Some moth species spin silk or use their body hair to form a cocoon, while others gather and chew leaves into sticky pulp. Some species create very flimsy cocoons and hide beneath the soil, but others form a rock-hard cocoon that’s so tough scientists think it requires an acidic substance to break free. Whichever method is utilized, the cocoon blends into the local environment so it’s disguised from predators.

Inside its protective cocoon, a caterpillar’s body undergoes a spectacular transformation! It reorganizes itself into a completely different being.

Depending on the species, pupating takes a few days to a year, but when it emerges from its cocoon, a caterpillar is a fully formed adult moth with crumpled wings. Before it can fly, its wings, which are made from keratin, must dry out and harden. This is a very vulnerable time for a newly emerged moth, but it doesn’t take long to get flight-ready.

Moth Reproduction: Adult Moth

Cinnabar Moth, Animal, Animal Body Part, Animal Wildlife, Animal Wing

When a moth emerges from its cocoon, it must dry and stretch its wings, ready for flight.


Adult moths emerge fully formed from the cocoon. The most noticeable difference is a new pair of wings that allows the moth to expand its range. Also different is its foliage-munching jaws that turn into a delicate straw called a proboscis used to suck up sugary liquids. Moths feed on nectar from plants, which is why it’s important to have night-blooming plants, rotting fruit, or sap in the yard. Some species, such as the luna moth, have no mouth and don’t feed at all. They only live for a few days, surviving on energy stored from their pupation.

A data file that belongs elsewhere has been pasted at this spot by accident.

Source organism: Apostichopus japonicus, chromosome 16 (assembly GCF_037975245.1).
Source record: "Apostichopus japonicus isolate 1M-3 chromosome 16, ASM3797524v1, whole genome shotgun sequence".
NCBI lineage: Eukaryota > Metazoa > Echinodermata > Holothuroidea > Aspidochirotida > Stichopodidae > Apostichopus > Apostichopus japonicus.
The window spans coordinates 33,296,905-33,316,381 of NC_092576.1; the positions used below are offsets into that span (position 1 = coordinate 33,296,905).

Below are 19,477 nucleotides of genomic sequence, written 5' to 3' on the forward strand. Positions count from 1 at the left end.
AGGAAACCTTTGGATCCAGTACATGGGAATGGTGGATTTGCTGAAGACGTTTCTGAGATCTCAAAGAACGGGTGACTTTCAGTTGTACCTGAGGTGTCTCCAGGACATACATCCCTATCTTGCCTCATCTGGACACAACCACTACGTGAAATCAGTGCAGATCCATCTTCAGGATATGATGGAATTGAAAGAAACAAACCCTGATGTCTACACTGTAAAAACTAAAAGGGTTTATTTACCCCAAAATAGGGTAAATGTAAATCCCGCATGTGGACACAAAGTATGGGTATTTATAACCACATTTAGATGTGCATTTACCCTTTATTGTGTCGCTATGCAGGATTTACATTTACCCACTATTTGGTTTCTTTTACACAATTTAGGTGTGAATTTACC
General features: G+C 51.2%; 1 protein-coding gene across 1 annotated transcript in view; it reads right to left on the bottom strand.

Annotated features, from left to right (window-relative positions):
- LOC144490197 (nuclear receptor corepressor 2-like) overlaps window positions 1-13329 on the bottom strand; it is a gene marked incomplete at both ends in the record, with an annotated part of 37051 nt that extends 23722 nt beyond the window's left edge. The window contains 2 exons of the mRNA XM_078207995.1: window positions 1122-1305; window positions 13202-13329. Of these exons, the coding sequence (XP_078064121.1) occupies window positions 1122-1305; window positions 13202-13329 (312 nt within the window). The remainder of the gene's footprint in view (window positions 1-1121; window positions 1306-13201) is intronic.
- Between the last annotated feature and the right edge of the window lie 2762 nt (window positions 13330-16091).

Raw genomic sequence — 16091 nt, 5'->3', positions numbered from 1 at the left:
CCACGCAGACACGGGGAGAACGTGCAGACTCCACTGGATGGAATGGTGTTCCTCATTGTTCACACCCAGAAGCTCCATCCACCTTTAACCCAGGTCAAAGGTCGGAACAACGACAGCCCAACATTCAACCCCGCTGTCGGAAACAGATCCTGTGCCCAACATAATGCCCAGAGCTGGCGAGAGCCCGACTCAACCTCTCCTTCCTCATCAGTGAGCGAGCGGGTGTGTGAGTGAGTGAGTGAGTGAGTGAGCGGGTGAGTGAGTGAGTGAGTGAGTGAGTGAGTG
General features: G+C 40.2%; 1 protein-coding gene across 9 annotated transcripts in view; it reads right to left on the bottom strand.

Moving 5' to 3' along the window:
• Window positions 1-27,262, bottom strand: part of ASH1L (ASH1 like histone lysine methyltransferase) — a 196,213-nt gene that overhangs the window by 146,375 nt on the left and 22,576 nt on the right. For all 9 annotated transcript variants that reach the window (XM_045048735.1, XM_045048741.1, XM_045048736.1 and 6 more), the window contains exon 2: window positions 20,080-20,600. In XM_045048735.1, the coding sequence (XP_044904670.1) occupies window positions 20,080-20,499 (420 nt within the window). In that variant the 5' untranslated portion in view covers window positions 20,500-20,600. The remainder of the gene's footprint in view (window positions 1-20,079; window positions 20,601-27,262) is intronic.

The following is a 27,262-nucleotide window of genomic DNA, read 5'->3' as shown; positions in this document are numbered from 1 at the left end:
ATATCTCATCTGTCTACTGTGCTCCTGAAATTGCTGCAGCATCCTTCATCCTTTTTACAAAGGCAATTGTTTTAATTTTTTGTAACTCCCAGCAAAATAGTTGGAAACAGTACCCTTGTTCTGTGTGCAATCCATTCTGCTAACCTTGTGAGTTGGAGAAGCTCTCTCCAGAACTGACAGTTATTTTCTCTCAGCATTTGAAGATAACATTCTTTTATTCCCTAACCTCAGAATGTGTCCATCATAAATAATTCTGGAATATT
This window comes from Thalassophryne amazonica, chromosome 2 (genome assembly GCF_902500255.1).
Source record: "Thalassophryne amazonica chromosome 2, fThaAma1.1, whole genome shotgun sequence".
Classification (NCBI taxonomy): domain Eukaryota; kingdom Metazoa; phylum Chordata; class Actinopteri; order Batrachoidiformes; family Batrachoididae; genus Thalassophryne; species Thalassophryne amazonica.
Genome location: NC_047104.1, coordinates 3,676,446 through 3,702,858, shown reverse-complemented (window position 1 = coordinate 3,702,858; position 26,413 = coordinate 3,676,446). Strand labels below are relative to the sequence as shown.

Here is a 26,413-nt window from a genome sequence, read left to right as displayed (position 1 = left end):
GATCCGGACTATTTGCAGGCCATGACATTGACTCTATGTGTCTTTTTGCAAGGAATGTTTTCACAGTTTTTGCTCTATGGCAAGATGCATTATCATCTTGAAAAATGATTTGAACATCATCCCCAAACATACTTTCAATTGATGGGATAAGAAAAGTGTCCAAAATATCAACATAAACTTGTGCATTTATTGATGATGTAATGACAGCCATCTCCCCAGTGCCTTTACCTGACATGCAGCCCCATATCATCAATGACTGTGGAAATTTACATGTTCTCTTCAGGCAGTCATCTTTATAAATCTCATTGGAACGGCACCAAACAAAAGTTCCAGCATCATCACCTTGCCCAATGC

In general, moths live from a few weeks to six months. The exact period depends entirely on the moth species. Some long-lived moths hibernate over winter, only emerging during milder weather when food is plentiful.

Adult moths flit through the sky and rest on foliage to hide from predators. The most commonly known moth predators are bats. Bats locate flying moths via echolocation clicks, swooping down on unsuspecting night fliers. However, not all moths are oblivious to this stealthy attack. Tiger moths can hear a bat’s clicks! They drop to the ground or begin to fly in erratic zigzags when they hear hungry bats approaching.  

It’s during this adult period that female moths emit pheromones, find a mate, and lay eggs – so the moth reproducing cycle begins all over again.

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About the Author

Rebecca is a writer at A-Z Animals where her primary focus is on plants and geography. Rebecca has been writing and researching the environment for over 10 years and holds a Master’s Degree from Reading University in Archaeology, which she earned in 2005. A resident of England’s south coast, Rebecca enjoys rehabilitating injured wildlife and visiting Greek islands to support the stray cat population.